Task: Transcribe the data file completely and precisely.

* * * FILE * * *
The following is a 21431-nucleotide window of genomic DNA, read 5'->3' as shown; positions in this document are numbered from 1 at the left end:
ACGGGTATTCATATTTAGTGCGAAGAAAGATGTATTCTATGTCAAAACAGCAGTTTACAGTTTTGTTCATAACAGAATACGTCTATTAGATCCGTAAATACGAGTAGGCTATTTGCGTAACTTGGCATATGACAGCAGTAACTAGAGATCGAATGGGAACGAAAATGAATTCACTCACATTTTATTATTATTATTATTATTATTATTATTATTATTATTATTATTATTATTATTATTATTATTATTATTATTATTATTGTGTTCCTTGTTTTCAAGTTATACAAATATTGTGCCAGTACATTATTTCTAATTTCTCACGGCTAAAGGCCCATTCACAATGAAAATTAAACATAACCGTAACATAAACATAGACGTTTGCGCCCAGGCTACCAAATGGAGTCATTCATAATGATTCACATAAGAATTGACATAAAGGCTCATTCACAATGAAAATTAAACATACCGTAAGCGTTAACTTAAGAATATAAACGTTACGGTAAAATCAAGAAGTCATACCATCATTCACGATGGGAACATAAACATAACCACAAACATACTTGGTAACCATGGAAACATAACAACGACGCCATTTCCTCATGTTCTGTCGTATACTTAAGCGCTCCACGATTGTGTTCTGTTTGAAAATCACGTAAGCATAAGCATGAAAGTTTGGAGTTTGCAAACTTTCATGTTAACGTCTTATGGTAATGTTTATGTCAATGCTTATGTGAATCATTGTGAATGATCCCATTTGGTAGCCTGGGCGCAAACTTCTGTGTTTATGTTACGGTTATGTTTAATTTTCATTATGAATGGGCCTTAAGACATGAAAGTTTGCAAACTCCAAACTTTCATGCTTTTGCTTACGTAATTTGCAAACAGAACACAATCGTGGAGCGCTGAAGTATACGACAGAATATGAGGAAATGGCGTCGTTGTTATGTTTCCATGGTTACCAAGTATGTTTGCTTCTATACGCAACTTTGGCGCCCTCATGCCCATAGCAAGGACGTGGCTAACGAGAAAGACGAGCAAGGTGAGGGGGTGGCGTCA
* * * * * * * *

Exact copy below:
The following is a 21431-nucleotide window of genomic DNA, read 5'->3' as shown; positions in this document are numbered from 1 at the left end:
ACGGGTATTCATATTTAGTGCGAAGAAAGATGTATTCTATGTCAAAACAGCAGTTTACAGTTTTGTTCATAACAGAATACGTCTATTAGATCCGTAAATACGAGTAGGCTATTTGCGTAACTTGGCATATGACAGCAGTAACTAGAGATCGAATGGGAACGAAAATGAATTCACTCACATTTTATTATTATTATTATTATTATTATTATTATTATTATTATTATTATTATTATTATTATTATTATTATTATTATTATTGTGTTCCTTGTTTTCAAGTTATACAAATATTGTGCCAGTACATTATTTCTAATTTCTCACGGCTAAAGGCCCATTCACAATGAAAATTAAACATAACCGTAACATAAACATAGACGTTTGCGCCCAGGCTACCAAATGGAGTCATTCATAATGATTCACATAAGAATTGACATAAAGGCTCATTCACAATGAAAATTAAACATACCGTAAGCGTTAACTTAAGAATATAAACGTTACGGTAAAATCAAGAAGTCATACCATCATTCACGATGGGAACATAAACATAACCACAAACATACTTGGTAACCATGGAAACATAACAACGACGCCATTTCCTCATGTTCTGTCGTATACTTAAGCGCTCCACGATTGTGTTCTGTTTGAAAATCACGTAAGCATAAGCATGAAAGTTTGGAGTTTGCAAACTTTCATGTTAACGTCTTATGGTAATGTTTATGTCAATGCTTATGTGAATCATTGTGAATGATCCCATTTGGTAGCCTGGGCGCAAACTTCTGTGTTTATGTTACGGTTATGTTTAATTTTCATTATGAATGGGCCTTAAGACATGAAAGTTTGCAAACTCCAAACTTTCATGCTTTTGCTTACGTAATTTGCAAACAGAACACAATCGTGGAGCGCTGAAGTATACGACAGAATATGAGGAAATGGCGTCGTTGTTATGTTTCCATGGTTACCAAGTATGTTTGCTTCTATACGCAACTTTGGCGCCCTCATGCCCATAGCAAGGACGTGGCTAACGAGAAAGACGAGCAAGGTGAGGGGGTGGCGTCA